Do not use BleachBit

This week we received two crash reports after a user tried BleachBit. Reason enough to write a word of warning about this application.

BleachBit invalidates shared memory included our shared data cashes. Any KDE application using will crash once the memory got invalidated. As to my knowledge Oxygen is a heavy user of the shared data cache any GUI application is affected.

If you think that you need to use BleachBit I recommend to read the wonderful article on lwn about it: BleachBit: Does GNU/Linux need the equivalent of a Windows registry cleaner? If you don’t know what it is, just forget about it, but warn anyone who you will see using it.

8 thoughts on “Do not use BleachBit”

  1. According to the change log of bleachbit, the overwriting of files in /var/tmp/kde-* has long been disabled in bleachbit. But either people manually enable it (which only makes sense when KDE does NOT run), or the fix does not work correctly.

    1. yeah, I was quite surprised to see such crashes appear again. The issue had been gone some time ago, so I fear something changed in BleachBit.

      1. Since whitelisting some KDE files in /tmp a while ago, I am pretty sure there have been no changes in BleachBit with regards to cleaning /tmp. So I suggest maybe KDE has changed. If you can isolate a specific file (or pattern) that needs whitelisting, please file a bug report here https://bugs.launchpad.net/bleachbit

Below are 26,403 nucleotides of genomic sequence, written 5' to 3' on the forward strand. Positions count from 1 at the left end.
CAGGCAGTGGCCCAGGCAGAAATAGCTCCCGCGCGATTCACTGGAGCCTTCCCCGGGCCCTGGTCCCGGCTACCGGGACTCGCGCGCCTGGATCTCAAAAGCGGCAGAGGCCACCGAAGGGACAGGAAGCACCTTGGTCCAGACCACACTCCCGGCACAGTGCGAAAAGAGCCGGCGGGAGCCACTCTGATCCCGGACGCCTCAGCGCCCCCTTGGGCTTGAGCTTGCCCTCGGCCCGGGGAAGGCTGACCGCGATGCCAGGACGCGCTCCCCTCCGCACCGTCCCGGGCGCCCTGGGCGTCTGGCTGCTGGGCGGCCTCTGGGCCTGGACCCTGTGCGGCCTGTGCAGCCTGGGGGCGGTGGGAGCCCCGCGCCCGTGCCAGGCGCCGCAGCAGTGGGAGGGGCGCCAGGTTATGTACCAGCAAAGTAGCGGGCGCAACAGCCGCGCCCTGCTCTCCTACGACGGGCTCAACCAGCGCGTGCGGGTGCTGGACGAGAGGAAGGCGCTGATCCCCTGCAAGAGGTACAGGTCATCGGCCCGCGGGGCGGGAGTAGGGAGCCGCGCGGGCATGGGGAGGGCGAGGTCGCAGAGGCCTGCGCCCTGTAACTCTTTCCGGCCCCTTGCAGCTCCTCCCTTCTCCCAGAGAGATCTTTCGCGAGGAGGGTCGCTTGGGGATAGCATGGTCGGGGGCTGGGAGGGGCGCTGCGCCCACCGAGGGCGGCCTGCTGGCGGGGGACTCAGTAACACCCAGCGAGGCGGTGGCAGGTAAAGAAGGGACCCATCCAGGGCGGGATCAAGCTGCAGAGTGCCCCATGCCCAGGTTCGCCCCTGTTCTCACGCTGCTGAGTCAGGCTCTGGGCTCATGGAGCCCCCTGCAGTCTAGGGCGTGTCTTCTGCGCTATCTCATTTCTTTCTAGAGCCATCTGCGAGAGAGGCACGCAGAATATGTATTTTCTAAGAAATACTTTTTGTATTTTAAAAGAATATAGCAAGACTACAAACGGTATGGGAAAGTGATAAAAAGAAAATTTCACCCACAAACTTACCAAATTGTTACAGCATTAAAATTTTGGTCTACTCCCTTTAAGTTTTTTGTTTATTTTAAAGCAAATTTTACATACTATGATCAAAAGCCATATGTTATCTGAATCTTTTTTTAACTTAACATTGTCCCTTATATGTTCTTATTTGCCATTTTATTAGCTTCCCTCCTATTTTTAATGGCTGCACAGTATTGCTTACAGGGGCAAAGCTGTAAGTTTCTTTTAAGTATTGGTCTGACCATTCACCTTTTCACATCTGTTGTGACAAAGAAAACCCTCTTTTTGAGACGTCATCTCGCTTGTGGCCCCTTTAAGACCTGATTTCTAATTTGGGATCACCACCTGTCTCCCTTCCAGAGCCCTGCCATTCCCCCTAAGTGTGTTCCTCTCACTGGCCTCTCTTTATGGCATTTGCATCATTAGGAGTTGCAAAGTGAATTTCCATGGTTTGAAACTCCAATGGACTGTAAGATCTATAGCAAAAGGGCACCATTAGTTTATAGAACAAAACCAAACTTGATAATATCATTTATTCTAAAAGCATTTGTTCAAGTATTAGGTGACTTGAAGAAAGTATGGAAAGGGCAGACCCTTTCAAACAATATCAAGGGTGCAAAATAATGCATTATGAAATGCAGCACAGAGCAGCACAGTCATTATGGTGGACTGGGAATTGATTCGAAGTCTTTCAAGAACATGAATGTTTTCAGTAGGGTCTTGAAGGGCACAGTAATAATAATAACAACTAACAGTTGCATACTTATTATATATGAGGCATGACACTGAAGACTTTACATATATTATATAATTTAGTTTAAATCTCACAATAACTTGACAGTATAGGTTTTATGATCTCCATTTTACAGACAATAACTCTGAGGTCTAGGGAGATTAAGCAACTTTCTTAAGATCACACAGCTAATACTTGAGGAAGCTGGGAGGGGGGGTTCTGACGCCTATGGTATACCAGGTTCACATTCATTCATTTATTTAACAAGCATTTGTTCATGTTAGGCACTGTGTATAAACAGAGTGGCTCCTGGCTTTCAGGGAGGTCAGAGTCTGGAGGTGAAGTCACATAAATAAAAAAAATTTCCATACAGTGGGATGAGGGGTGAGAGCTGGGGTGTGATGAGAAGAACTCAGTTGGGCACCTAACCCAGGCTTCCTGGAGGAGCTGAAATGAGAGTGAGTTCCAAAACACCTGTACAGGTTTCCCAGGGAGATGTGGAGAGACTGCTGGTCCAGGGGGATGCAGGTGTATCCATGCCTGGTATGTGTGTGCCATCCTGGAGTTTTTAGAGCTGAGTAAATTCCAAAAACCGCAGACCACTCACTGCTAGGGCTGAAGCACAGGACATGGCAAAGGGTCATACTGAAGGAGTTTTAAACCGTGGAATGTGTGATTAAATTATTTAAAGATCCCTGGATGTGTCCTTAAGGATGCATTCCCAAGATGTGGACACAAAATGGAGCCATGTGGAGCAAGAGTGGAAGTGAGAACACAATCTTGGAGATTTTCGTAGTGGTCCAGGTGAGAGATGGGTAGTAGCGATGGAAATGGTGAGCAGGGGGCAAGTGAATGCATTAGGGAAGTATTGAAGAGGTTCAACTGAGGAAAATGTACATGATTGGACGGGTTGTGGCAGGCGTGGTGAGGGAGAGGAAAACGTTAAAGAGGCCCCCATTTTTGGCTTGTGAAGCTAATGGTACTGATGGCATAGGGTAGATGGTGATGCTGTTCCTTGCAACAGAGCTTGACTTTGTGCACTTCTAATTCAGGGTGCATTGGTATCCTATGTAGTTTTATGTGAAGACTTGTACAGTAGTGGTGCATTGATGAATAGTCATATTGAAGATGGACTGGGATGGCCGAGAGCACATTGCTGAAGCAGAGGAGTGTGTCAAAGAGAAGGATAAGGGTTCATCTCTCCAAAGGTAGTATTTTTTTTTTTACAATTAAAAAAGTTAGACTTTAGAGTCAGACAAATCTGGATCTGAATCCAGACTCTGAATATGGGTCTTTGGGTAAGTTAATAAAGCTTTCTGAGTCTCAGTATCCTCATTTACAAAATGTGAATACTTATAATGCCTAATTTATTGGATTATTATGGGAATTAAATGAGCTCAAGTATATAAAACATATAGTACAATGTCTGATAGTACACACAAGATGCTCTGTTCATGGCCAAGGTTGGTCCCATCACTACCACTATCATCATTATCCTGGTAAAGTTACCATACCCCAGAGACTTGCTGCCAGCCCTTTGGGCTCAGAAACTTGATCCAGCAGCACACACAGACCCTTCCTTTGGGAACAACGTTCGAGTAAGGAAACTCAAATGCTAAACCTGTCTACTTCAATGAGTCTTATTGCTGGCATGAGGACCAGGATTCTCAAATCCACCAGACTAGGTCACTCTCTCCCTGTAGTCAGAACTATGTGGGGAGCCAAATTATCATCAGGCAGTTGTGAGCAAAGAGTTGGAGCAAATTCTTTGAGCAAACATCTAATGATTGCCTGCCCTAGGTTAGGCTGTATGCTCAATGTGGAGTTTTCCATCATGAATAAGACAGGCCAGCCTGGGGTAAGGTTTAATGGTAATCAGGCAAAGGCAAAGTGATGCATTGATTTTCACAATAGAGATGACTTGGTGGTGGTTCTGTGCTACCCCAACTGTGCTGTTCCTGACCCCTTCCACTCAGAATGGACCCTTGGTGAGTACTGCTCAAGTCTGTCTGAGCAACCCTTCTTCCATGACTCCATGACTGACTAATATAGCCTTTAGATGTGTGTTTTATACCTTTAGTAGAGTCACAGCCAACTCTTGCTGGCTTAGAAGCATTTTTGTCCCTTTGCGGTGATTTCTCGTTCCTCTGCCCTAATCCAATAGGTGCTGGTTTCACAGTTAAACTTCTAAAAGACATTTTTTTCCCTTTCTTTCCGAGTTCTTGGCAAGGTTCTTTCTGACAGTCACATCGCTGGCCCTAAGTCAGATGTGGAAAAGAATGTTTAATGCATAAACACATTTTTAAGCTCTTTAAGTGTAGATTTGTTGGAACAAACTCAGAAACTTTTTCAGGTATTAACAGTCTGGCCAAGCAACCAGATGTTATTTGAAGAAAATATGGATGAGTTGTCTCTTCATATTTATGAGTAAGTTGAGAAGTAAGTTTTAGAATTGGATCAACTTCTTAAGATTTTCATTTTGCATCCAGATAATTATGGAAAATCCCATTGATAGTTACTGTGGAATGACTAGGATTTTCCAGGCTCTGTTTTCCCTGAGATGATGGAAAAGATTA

1. Sorry, but I will never help applications which randomly delete and overwrite application files causing my application to crash and my users telling me I do a bad job about stability.

          Oh and it would just highlight how broken your software is, if we were not allowed to change anything because BleachBit would start to crash our applications once we introduce changes.

        2. WHITELISTING?
          is that a joke?

          check whether there’s an open file handle (you require root privs to guarantee that – x00 does not hold for root or kernel) -> IF NOT, then open the file -> delete it from filesystem -> override the inodes (if you seriously think you must)
          that order, not otherwise. and do not write random stuff into random files “because they’re not on your whitelist”. never! shm or not, besides a crash you may still corrupt user data and cause “random” bugs in random aplplications.

          That way bleachbit remains snake oil, maybe slows down things (hey, why does one cache after all?) but at least doesn’t act as malware (unless you oc. forgot to “whitelist” ~/docs/master-thesis/)

          whitelisting… – is it written in python then?

          1. for clarification (ok, got lost in my fury):
            right after deleting you ensure bleachbit is still the only process with an open filehandle on that file – otherwise don’t override it.

  2. Even if the user enables deleting under /var/tmp/kdecache-* while running KDE there would be no issue if the files were only removed. I don’t understand why BleachBit overwrites the file with random data before deleting the file.

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